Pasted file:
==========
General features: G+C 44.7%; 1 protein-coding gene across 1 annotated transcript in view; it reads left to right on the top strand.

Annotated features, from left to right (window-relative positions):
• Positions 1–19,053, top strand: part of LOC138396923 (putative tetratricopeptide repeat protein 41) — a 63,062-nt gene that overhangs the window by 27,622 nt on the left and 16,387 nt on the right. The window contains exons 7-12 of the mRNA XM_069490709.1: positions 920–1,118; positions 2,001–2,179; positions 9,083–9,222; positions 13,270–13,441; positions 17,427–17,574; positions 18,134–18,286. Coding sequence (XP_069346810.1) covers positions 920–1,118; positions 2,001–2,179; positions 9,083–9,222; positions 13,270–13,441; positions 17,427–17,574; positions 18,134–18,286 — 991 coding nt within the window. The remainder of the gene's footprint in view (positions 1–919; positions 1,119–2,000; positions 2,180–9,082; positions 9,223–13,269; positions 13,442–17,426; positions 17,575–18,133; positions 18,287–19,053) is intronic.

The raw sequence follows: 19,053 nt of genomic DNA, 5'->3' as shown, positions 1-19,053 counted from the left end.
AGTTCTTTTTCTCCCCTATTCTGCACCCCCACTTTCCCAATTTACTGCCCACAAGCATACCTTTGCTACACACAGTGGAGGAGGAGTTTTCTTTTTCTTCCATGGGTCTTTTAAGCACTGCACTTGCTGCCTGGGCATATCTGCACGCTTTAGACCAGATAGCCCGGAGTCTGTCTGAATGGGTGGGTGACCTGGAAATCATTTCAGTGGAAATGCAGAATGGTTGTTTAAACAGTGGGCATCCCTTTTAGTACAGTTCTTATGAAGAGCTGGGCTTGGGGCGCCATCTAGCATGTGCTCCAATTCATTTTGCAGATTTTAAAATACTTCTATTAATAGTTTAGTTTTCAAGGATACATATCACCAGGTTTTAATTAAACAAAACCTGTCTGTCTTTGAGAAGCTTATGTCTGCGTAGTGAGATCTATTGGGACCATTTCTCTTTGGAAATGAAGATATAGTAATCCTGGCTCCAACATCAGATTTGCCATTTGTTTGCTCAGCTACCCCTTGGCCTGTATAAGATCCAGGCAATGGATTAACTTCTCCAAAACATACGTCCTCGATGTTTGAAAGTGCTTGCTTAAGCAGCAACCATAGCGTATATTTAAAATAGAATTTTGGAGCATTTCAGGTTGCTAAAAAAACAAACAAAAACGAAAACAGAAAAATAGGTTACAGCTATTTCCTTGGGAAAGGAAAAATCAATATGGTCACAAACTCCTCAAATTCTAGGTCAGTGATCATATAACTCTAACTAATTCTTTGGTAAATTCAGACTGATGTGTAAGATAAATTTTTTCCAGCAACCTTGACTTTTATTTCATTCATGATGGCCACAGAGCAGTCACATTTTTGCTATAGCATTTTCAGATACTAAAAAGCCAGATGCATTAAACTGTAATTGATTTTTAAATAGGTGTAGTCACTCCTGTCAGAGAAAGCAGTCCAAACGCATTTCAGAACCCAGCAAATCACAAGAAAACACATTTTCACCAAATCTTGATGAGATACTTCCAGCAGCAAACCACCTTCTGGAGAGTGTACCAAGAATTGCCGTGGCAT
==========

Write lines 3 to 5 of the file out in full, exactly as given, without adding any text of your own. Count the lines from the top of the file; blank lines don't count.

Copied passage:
• Positions 1–19,053, top strand: part of LOC138396923 (putative tetratricopeptide repeat protein 41) — a 63,062-nt gene that overhangs the window by 27,622 nt on the left and 16,387 nt on the right. The window contains exons 7-12 of the mRNA XM_069490709.1: positions 920–1,118; positions 2,001–2,179; positions 9,083–9,222; positions 13,270–13,441; positions 17,427–17,574; positions 18,134–18,286. Coding sequence (XP_069346810.1) covers positions 920–1,118; positions 2,001–2,179; positions 9,083–9,222; positions 13,270–13,441; positions 17,427–17,574; positions 18,134–18,286 — 991 coding nt within the window. The remainder of the gene's footprint in view (positions 1–919; positions 1,119–2,000; positions 2,180–9,082; positions 9,223–13,269; positions 13,442–17,426; positions 17,575–18,133; positions 18,287–19,053) is intronic.

The raw sequence follows: 19,053 nt of genomic DNA, 5'->3' as shown, positions 1-19,053 counted from the left end.
AGTTCTTTTTCTCCCCTATTCTGCACCCCCACTTTCCCAATTTACTGCCCACAAGCATACCTTTGCTACACACAGTGGAGGAGGAGTTTTCTTTTTCTTCCATGGGTCTTTTAAGCACTGCACTTGCTGCCTGGGCATATCTGCACGCTTTAGACCAGATAGCCCGGAGTCTGTCTGAATGGGTGGGTGACCTGGAAATCATTTCAGTGGAAATGCAGAATGGTTGTTTAAACAGTGGGCATCCCTTTTAGTACAGTTCTTATGAAGAGCTGGGCTTGGGGCGCCATCTAGCATGTGCTCCAATTCATTTTGCAGATTTTAAAATACTTCTATTAATAGTTTAGTTTTCAAGGATACATATCACCAGGTTTTAATTAAACAAAACCTGTCTGTCTTTGAGAAGCTTATGTCTGCGTAGTGAGATCTATTGGGACCATTTCTCTTTGGAAATGAAGATATAGTAATCCTGGCTCCAACATCAGATTTGCCATTTGTTTGCTCAGCTACCCCTTGGCCTGTATAAGATCCAGGCAATGGATTAACTTCTCCAAAACATACGTCCTCGATGTTTGAAAGTGCTTGCTTAAGCAGCAACCATAGCGTATATTTAAAATAGAATTTTGGAGCATTTCAGGTTGCTAAAAAAACAAACAAAAACGAAAACAGAAAAATAGGTTACAGCTATTTCCTTGGGAAAGGAAAAATCAATATGGTCACAAACTCCTCAAATTCTAGGTCAGTGATCATATAACTCTAACTAATTCTTTGGTAAATTCAGACTGATGTGTAAGATAAATTTTTTCCAGCAACCTTGACTTTTATTTCATTCATGATGGCCACAGAGCAGTCACATTTTTGCTATAGCATTTTCAGATACTAAAAAGCCAGATGCATTAAACTGTAATTGATTTTTAAATAGGTGTAGTCACTCCTGTCAGAGAAAGCAGTCCAAACGCATTTCAGAACCCAGCAAATCACAAGAAAACACATTTTCACCAAATCTTGATGAGATACTTCCAGCAGCAAACCACCTTCTGGAGAGTGTACCAAGAATTGCCGTGGCAT